Neil: And then the ending, you know, it was darker and one of Rob’s concepts for the ending was to give the illusion that our merry murderesses were back on stage performing but they had their comeuppance and you had the impression that there was some sort of violence at the end where they were shot, because it actually ended with a gunshot and a freeze-frame. We who have worked on the film know there’s a little bit of that left but you’d think that it was kind of a triumphant ending, a strange triumphant ending because they got away with murder, but actually they had their comeuppance in the original cut.

Ken: A question from one of my listeners now – feel free to give us the exclusive, when is Bombshell going to be on Broadway?

Neil: We actually are dealing with that probably every day. We are talking to book writers. Mark and Scott have been meeting with book writers, we haven’t settled on the entire creative team. Mark and Scott are extremely busy so we have to fit it into their schedule but it is very much on the present slate of things that we’re dealing with. I would imagine by the end of the year we would have a book writer secured and then they can actually start working but that’s just guessing.

Ken: Do you think we’ll see another Broadway-themed television show like Smash in the future? Anything in the works?

Craig: I don’t know that we will for a while. I mean I think we will but not immediately. I think that the unfortunate thing is the lack of success of the show, ending after a second season, was attributed to “Well, nobody’s interested in seeing something set in the world of Broadway.” We don’t think that was the case at all, we just don’t. We think that, especially because the pilot was a spectacular work and also it’s like one of those things where the ratings were huge so people don’t come and sample to that extent and give you those ratings if they’re not interested, so they were interested. What was the case is they decided that they didn’t really want to see the show and that was a number of factors that contributed to that – not one in particular, several – but it wasn’t that it was about Broadways and the world of Broadway, it was that the show didn’t accomplish what it accomplished in its pilot.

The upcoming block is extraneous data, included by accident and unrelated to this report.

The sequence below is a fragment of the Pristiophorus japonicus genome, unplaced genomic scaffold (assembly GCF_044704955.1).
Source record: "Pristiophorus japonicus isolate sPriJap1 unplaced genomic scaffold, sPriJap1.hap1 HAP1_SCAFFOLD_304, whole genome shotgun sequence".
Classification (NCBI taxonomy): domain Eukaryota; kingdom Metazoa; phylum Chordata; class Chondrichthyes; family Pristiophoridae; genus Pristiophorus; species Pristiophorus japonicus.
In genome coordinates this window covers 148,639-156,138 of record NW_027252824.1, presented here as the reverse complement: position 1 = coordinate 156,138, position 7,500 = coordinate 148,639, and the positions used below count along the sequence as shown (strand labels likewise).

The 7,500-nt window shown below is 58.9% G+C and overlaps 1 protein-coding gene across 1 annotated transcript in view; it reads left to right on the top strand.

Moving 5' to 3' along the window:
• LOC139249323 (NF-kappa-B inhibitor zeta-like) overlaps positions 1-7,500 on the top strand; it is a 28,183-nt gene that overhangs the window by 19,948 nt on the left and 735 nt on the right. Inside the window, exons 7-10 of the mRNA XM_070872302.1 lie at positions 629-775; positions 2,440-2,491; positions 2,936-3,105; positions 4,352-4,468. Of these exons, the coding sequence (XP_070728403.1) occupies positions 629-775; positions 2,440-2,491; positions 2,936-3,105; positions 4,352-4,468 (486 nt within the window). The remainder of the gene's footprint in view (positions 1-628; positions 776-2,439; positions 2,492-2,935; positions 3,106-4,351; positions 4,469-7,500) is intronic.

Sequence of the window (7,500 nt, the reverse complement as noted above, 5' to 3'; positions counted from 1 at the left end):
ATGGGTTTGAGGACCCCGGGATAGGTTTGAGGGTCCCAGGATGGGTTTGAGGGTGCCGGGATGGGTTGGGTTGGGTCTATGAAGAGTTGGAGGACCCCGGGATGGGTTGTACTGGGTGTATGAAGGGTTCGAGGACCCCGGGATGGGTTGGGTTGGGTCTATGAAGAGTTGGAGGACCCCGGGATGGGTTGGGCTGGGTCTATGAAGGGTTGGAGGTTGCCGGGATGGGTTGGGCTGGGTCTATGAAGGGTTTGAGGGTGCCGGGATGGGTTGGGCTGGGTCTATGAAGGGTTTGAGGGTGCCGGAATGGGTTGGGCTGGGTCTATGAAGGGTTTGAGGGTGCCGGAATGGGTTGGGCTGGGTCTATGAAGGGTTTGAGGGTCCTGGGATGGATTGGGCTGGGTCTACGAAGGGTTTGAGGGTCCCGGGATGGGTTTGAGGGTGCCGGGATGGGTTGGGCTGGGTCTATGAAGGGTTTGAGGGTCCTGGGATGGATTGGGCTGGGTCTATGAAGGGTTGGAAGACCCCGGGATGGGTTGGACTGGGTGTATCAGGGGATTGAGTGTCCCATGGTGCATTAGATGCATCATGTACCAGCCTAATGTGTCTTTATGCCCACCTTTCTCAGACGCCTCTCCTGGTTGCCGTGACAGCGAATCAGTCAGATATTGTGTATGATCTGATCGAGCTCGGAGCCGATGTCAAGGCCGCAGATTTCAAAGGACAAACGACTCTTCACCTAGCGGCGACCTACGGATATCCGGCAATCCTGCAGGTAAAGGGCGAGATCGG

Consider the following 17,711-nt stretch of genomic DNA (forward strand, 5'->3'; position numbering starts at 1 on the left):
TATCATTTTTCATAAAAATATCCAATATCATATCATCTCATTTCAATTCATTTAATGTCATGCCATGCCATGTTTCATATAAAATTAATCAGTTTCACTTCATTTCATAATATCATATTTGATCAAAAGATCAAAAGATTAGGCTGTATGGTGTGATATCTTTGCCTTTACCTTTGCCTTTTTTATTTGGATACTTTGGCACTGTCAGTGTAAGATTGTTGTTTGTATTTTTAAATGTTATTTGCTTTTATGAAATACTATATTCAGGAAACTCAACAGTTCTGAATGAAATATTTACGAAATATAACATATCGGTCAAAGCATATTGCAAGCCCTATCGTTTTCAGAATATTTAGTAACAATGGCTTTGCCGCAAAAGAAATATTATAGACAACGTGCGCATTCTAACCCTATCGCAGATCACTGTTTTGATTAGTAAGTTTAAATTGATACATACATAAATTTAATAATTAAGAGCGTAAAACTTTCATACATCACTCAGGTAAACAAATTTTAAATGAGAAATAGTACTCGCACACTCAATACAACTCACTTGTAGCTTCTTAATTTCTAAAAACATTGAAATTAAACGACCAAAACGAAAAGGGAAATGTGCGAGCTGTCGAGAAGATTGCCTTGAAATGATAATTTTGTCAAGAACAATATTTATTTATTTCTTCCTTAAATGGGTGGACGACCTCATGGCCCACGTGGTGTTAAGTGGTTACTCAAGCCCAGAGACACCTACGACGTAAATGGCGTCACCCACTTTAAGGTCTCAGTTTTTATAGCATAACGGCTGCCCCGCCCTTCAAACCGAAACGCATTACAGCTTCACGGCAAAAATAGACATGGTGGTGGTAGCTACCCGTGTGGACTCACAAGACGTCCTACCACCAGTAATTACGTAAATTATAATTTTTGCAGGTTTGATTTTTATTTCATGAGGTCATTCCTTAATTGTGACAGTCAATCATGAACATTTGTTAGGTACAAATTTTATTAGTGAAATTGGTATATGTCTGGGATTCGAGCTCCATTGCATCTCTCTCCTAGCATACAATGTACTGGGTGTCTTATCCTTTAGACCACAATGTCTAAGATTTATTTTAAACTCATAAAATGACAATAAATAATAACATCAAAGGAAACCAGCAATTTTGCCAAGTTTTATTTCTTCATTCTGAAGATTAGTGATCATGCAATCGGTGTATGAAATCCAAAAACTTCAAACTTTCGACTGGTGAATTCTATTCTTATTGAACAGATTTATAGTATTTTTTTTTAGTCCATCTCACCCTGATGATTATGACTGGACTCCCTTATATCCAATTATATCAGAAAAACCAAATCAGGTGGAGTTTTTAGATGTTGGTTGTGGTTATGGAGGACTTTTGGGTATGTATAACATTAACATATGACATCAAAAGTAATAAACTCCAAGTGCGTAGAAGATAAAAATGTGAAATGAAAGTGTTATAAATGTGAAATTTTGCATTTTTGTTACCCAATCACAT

Neil: Yeah, Smash was interesting because what we loved about it was its ambitions. We can’t say that every episode was successful but every episode at least had something worthwhile in it, which is why there is probably more of a following of the show now that it’s cancelled than there was when the show was on the air, as demonstrated when we had the Bombshell concert which sold out in five minutes, which we were stunned by. We kind of thought that there was an audience that wanted to see it on stage but we were really stunned. That was one of the great nights. Were you there, by the way?

Ken: I wasn’t there, unfortunately.

Neil: Oh, it was a good night.

Ken: Tickets sold out too fast.

Neil: Five minutes.

Craig: Yeah, it was five minutes.

Ken: Okay, my last question, which is my Genie Questions. This is my James Lipton question so get ready for it, be prepared.

Neil: I want elm.

Ken: What’s your favorite curse word – that was my favorite bit. Now, so I want you to imagine that the genie from Aladdin comes to see you and knocks on your door.

Neil: Disney’s Aladdin?

Ken: Disney’s Aladdin, yes, and says “I want to thank you for your incredible contributions to the theatre, to film, to television and I want to grant you both one wish.” What is the one thing that drives you crazy about Broadway, that gets you so frustrated, that would keep you up at night, that would make you pound the tables, that you would ask this genie to wish away with the snap of a finger?

Craig: One thing?

Ken: Just one thing.